The trendline about the offenders of hate crimes is also important to highlight, but dismissed in the Times.

In 2001, white people committed 4.5 times more hate crimes than black people (5,149 versus 1,157). That difference is more in line with what would be expected by the larger white population.

However, the New York Times did not report on the alarming trend of black people committing a growing and more disproportionate share of hate crimes, because it undermined the paper’s narrative that white Trump supporters are the bigots and “deplorables.”  Shining a light on the SHRINKING number of white attackers (2,657 in 2015 versus 5,149 in 2001), went against the liberals view of the world.


The reason that independents and libertarians are abandoning the Democratic Party is liberal’s blind adherance to a narrative that has no basis in facts. How can such a party hope to arrive at solutions to society’s ills if it will not honestly look at the world as it is?

hate-crimes-2015


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The New York Times Thinks that the Jews from Arab Countries Simply “Immigrated”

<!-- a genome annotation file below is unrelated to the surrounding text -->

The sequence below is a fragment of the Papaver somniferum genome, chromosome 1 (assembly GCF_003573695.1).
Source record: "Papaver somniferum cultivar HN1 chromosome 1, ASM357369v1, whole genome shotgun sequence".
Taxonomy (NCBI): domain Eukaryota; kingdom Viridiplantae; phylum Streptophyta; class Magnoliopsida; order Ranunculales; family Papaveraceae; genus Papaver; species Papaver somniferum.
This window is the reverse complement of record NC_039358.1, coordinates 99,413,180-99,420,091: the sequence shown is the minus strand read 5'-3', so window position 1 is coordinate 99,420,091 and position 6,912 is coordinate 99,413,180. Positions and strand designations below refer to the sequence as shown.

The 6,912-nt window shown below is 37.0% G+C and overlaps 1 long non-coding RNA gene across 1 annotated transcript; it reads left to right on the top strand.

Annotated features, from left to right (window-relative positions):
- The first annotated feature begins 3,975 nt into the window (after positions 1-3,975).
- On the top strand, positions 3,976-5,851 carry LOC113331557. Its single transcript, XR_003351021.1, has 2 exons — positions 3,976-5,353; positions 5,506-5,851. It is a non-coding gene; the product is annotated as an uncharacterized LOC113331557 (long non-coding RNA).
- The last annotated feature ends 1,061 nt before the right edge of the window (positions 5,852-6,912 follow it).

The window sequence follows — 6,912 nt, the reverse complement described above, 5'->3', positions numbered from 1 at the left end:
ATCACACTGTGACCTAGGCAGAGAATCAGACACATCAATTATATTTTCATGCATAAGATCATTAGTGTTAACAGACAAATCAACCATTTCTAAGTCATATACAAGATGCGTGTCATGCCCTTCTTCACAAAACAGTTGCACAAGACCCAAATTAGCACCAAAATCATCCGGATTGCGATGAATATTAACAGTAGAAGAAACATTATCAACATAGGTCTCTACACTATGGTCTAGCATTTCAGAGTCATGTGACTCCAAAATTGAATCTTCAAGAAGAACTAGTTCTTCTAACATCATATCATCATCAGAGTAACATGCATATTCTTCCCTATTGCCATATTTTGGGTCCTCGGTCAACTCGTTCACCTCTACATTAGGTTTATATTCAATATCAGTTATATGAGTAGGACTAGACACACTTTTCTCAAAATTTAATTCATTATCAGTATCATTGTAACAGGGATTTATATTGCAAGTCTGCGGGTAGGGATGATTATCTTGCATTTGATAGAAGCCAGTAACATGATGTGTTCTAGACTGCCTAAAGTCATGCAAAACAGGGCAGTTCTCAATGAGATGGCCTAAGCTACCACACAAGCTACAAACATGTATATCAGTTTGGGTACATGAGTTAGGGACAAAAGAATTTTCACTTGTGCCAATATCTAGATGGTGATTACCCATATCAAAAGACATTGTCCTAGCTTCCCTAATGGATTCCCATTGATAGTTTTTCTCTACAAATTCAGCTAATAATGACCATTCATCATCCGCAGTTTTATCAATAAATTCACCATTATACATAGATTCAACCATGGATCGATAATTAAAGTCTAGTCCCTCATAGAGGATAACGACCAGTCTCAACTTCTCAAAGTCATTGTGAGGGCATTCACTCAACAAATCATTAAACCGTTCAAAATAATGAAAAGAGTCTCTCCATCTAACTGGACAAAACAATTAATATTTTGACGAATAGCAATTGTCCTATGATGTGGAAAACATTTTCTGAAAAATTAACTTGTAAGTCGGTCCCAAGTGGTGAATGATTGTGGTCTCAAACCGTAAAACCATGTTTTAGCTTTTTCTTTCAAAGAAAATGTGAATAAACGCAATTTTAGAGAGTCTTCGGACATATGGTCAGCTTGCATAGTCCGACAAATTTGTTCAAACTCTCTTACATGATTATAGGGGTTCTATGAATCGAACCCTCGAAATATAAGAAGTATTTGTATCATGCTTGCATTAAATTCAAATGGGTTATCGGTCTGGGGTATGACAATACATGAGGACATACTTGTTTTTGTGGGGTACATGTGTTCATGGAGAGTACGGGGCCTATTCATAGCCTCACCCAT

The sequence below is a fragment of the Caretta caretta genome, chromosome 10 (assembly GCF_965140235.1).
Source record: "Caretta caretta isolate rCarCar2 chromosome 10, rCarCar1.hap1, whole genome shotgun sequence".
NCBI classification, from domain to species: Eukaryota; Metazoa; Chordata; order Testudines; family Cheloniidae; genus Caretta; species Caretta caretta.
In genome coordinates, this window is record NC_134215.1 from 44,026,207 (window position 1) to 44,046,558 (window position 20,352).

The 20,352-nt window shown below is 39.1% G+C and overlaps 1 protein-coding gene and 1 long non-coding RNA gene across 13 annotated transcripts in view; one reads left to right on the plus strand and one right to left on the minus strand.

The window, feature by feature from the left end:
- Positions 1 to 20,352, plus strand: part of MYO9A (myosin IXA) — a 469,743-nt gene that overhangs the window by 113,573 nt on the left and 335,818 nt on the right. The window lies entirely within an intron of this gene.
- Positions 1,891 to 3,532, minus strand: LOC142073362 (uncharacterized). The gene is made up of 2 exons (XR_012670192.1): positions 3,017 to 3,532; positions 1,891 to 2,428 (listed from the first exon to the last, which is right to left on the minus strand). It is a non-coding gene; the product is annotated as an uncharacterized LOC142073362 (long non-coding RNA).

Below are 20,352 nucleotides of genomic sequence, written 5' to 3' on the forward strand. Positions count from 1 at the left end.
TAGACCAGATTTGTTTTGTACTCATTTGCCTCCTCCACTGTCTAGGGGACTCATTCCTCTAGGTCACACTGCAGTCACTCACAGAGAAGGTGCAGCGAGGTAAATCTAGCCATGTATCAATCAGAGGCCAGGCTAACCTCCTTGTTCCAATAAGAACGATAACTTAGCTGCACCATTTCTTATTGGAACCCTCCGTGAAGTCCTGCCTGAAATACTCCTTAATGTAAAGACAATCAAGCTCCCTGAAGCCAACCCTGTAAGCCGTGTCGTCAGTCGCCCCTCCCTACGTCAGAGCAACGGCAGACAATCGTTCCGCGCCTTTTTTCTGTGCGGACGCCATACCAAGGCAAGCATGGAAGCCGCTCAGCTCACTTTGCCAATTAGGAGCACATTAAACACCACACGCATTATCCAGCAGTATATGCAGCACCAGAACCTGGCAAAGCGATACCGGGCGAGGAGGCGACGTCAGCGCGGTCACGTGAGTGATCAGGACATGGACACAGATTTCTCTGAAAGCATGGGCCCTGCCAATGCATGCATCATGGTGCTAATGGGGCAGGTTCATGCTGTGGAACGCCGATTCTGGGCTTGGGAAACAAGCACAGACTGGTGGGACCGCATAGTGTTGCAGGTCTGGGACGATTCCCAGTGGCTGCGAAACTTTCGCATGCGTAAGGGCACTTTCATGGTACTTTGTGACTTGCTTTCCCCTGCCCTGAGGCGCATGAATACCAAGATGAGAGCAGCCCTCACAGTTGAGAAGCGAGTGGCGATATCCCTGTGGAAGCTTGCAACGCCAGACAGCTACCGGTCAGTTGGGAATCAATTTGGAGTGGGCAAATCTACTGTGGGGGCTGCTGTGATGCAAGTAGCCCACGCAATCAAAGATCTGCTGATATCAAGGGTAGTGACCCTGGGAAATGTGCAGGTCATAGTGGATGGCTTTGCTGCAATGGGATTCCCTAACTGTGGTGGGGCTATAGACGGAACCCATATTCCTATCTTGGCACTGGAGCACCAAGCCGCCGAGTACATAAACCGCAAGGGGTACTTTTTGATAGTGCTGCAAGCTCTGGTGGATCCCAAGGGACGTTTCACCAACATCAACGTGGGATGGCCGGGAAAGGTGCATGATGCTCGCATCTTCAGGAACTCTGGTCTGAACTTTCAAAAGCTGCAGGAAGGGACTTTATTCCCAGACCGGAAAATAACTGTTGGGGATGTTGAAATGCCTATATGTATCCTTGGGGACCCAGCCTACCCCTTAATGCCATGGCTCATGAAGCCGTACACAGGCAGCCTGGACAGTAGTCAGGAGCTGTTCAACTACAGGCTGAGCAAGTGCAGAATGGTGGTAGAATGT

On October 20, 2016, the New York Times profiled a rising Israeli member of Knesset, Miri Regev.  The article, “Miri Regev’s Culture War,” highlighted her background in Israel’s “periphery,” as part of the Mizrachi or “Eastern” communities.

The Times stated that “Mizrachi” is “a catchall term that includes Jewish communities from Muslim countries in the Middle East and North Africa, as well as the Sephardic Jews, whose origins can be traced to Spain and Portugal, who settled there. These communities immigrated to Israel in mass waves after its founding in 1948 and into the early 1950s, upending its demographic makeup. The Jewish population, almost exclusively Ashkenazi, became more than 40 percent Mizrahi. But it wasn’t just the country’s ethnic composition that changed. The Jewish population that predated the founding of the state was primarily young, secular and idealistic; it was also heavily male. By contrast, the new Mizrahi arrivals tended to be large families from traditional societies. In their ethnic garb, often with no knowledge of Hebrew, they struck the native-born Israeli sabras and the European Ashkenazim as provincial and uneducated.”